Air India’s Mega Jet Deal With Airbus, Boeing Held Up by Engine-Cost Debate
Air India Ltd.’s order for as many as 500 aircraft from Airbus SE and Boeing Co. is being held up by an impasse with engine makers powering the 737 Max, dragging out what stands to be one of the biggest single purchases in civil aviation history.
(Bloomberg) -- Air India Ltd.’s order for as many as 500 aircraft from Airbus SE and Boeing Co. is being held up by an impasse with engine makers powering the 737 Max, dragging out what stands to be one of the biggest single purchases in civil aviation history.
CFM International, the General Electric Co. and Safran SA joint venture, is reluctant to offer big discounts on engines and maintenance that typically accompany mega orders, according to people familiar with the negotiations. The deadlock centers on the hourly rates Air India would pay for repairs, said one of the people, asking not to be identified as the deliberations are private.
The engine venture and its rival, Raytheon Technologies Corp.’s Pratt & Whitney division, are grappling with earlier-than-expected repairs on the latest generation of turbofans for Boeing and Airbus workhorse jets. That’s made it tougher for the manufacturers to model revenue and costs over the lifespan of the engines, a key consideration for GE Chief Executive Officer Larry Culp as the industrial conglomerate moves forward with a corporate breakup that will leave aviation as its core business.
Air India has spent months negotiating an order of about 400 narrowbody and 100 widebody jets that would allow the country’s flag carrier to upgrade service and reliability. After failing to clinch an accord by the end of last year, a deal could now be announced as soon as this month, some of the people said, concluding about a year of talks with the planemakers, engine manufacturers and a handful of leasing companies.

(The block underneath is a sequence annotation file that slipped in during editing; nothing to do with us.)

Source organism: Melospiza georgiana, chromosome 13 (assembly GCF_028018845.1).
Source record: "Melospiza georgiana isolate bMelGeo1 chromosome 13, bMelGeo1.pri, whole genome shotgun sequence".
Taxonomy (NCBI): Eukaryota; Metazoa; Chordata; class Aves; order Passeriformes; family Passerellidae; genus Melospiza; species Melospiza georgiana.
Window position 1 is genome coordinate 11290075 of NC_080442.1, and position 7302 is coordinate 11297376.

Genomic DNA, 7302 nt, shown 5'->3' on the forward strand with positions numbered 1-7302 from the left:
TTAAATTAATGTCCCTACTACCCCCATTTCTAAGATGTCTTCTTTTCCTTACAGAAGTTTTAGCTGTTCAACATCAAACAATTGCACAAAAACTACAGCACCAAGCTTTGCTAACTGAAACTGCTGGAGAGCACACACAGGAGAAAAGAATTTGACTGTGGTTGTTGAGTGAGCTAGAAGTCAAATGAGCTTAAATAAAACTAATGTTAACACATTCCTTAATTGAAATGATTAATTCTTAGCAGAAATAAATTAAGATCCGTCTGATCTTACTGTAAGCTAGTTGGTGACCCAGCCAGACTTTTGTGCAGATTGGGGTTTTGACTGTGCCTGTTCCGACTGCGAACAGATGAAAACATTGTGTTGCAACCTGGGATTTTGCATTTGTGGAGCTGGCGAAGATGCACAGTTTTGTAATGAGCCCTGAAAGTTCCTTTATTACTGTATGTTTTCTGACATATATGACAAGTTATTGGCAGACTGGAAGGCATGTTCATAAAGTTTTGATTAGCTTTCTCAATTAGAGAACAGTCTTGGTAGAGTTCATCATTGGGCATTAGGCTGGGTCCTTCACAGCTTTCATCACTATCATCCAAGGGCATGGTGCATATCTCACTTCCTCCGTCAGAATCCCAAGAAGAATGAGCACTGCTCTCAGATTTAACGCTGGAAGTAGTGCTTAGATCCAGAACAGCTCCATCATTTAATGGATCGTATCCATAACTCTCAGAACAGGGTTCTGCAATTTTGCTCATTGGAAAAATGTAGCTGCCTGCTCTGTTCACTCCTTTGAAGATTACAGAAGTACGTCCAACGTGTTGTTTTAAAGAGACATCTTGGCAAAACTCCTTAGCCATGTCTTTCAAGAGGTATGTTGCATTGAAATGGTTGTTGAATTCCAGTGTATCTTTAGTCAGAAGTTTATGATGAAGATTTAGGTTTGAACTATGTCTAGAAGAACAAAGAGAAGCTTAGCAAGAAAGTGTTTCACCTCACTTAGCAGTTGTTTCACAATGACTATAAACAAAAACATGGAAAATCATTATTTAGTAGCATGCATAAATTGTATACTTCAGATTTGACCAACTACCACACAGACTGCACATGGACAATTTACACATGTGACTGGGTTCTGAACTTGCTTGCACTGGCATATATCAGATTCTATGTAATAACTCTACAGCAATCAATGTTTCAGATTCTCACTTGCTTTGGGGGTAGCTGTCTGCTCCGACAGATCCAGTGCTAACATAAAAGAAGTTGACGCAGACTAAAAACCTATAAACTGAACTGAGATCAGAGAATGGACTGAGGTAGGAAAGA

A representative for CFM declined to comment, citing the confidentiality of customer conversations, as did officials at Boeing and Airbus.
Locking in the aircraft commitments is gaining urgency for Air India parent Tata Group because supply of newly built jetliners has become increasingly constrained. China is reopening to travel and the country allowed the 737 Max to fly again after being blocked from the market for several years. Airbus has said that the earliest slot for an A321 is now in 2029, though customers can sometimes score earlier deliveries if another handover falls through.
CFM is the sole supplier of engines for the Boeing 737 aircraft family, while Airbus’s A320 can be powered by either CFM or Pratt models. Air India’s management has largely completed work on the Airbus portion of the deal, although it’s still finalizing details, including the split of models, some of the people said.
Steven Udvar-Hazy, the influential chairman of aircraft leasing company Air Lease Corp., said at a conference this week that the deal comprises a mix of Airbus 321neo and Boeing 737 Max models, as well as the Boeing 787, 777X and some 777 freighters, alongside the Airbus A350 on the widebody front.
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